Nio shares fell on Tuesday after the company cut its Q3 delivery outlook. Meanwhile, Xpeng shares dive despite August deliveries nearly tripling in 2021. Yahoo Finance’s Myles Udland and Brian Sozzi share the details.
– All right. Let’s talk about some news here, Sozzi. And I know you’ve had your eyes on Chinese electric car maker NIO XPENG over the last year, really since we’ve been doing this show together.
I think I thought about these companies that all. And you are all over this story. And we’re seeing some pressure here.
NIO coming out. And talking about something that’s fallen off our radar, which is the chip shortage.
I’m happy I can, you know, have helped bring some of these companies like a NIO and an XPENG into your life magazine. That really makes me quite proud.
But nonetheless, this view I think that the Chinese automakers can decouple from what’s happening with US automakers before to General Motors pulling back on production. Even Toyota that they can decouple from this. They can’t.
And really at heart here with a NIO, and a lot of all automakers they’re using more chips. I mean, we’ve been talking about this throughout this year. More chips in these vehicles.
And they just can’t get these chips. And that’s what NIO is saying here today. They’re cutting their production outlook for the third quarter citing difficulties, getting chips for their cars.
Now, where I do find an interesting Rival XPENG is also out with its deliveries putting out really some big gains 172% for August. But not warning about a chip supply shortage.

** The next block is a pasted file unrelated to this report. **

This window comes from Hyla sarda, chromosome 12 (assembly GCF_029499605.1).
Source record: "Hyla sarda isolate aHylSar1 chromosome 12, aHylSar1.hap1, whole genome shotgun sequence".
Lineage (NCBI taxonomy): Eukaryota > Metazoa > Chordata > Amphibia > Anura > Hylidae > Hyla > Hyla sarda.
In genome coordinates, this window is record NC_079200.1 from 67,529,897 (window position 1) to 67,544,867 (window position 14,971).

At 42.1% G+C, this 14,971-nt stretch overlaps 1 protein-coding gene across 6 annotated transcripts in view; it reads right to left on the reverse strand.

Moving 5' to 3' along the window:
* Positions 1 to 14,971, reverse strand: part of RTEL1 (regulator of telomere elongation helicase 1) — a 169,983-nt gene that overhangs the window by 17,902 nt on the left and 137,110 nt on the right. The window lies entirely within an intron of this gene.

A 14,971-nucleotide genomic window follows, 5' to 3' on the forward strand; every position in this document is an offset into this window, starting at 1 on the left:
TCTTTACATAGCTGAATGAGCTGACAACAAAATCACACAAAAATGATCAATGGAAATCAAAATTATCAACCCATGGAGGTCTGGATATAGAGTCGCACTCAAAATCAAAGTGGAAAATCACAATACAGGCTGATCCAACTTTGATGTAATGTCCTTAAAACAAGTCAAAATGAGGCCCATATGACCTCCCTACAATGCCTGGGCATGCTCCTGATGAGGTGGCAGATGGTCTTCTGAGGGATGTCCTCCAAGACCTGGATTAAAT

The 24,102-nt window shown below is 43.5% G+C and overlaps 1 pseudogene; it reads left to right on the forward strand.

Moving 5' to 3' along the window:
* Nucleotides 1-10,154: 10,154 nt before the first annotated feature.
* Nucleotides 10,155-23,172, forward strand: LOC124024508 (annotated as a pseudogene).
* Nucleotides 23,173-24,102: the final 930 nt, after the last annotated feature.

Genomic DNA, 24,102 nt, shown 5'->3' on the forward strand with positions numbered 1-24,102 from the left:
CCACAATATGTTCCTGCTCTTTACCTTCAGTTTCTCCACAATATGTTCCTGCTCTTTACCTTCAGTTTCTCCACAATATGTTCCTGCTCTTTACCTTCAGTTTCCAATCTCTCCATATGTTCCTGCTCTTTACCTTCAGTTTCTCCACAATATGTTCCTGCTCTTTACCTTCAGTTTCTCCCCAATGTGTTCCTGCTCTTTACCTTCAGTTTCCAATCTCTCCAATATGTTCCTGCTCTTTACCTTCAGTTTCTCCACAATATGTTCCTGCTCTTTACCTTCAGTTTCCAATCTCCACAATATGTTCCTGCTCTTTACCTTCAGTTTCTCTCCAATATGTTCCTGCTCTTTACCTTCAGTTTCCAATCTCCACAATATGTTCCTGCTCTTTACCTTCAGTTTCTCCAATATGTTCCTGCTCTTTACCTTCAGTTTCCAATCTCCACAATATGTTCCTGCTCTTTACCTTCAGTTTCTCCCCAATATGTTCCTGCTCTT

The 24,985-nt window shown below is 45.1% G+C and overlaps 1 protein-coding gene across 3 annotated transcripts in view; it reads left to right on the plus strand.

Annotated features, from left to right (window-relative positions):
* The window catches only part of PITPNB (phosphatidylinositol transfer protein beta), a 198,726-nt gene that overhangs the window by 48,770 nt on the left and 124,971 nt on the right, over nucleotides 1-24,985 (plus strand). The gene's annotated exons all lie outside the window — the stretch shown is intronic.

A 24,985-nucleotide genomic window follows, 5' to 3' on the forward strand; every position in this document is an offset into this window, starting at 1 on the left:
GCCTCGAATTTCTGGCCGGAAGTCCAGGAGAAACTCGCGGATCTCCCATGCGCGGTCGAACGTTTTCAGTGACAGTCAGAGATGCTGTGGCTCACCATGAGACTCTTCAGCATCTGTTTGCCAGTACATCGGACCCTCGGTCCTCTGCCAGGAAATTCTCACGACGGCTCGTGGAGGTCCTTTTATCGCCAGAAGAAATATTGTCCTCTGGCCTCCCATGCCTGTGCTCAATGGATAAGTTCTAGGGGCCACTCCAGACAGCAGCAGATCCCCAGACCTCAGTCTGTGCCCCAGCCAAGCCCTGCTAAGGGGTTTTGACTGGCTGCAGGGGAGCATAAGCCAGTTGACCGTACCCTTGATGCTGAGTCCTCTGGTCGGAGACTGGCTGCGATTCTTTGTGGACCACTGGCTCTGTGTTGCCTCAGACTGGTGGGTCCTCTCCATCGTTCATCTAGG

So not only we’re not seeing a decoupling I think anymore between. US automakers and Chinese automakers, you might be seeing a decoupling on who can get chips and who can’t between NIO and XPENG.
– Yeah. Certainly still some challenges in those supply chains. And really a reminder that we are still in the throes I think of the pandemic crunch across industries and across geographies.
You know, here in the US, we can be very focused on used car sales, and we’re certainly focused on how many tanker trucks are sitting off the Port of LA, for instance right now that can’t be offloaded, so on, and so forth.
But certainly also in the Chinese economy, they’re dealing with a lot of the dynamics that we are as well. And I think those supply– those baseline supply problems that are hitting both those companies certainly in fashion today.
And also, you can see, you know, XPENG is– is certainly drafting off of that decline in NIO as well. I mean, these are two stocks that are probably not going to be, you know, to use a great phrase here.
The story of the stocks is not likely to decouple from one another. In other words, they will both sort of end up being plays on the Chinese market for better and for worse, right?
– Do you want to decode a couple, or do you want to leave it to me? Maybe you can go.
– Well the couple is just, you know. So the way they are– the way it’s usually done global economy, right? Can the US economy decoupled from the global economy? Let’s say the global economy is growing at 1%. Is it possible the US economy could grow at 3%? Or is it going to grow the track of– of the overall US economy?
So you’d say it’s an industry. So some cell phone market is growing at X%. Can Apple‘s growth decouple from that it? Be better then or worse than the industry? That’s like a rough idea, right?
– You know, it’s OK. You always impressed me. You’re the man.
– There you go. How about that?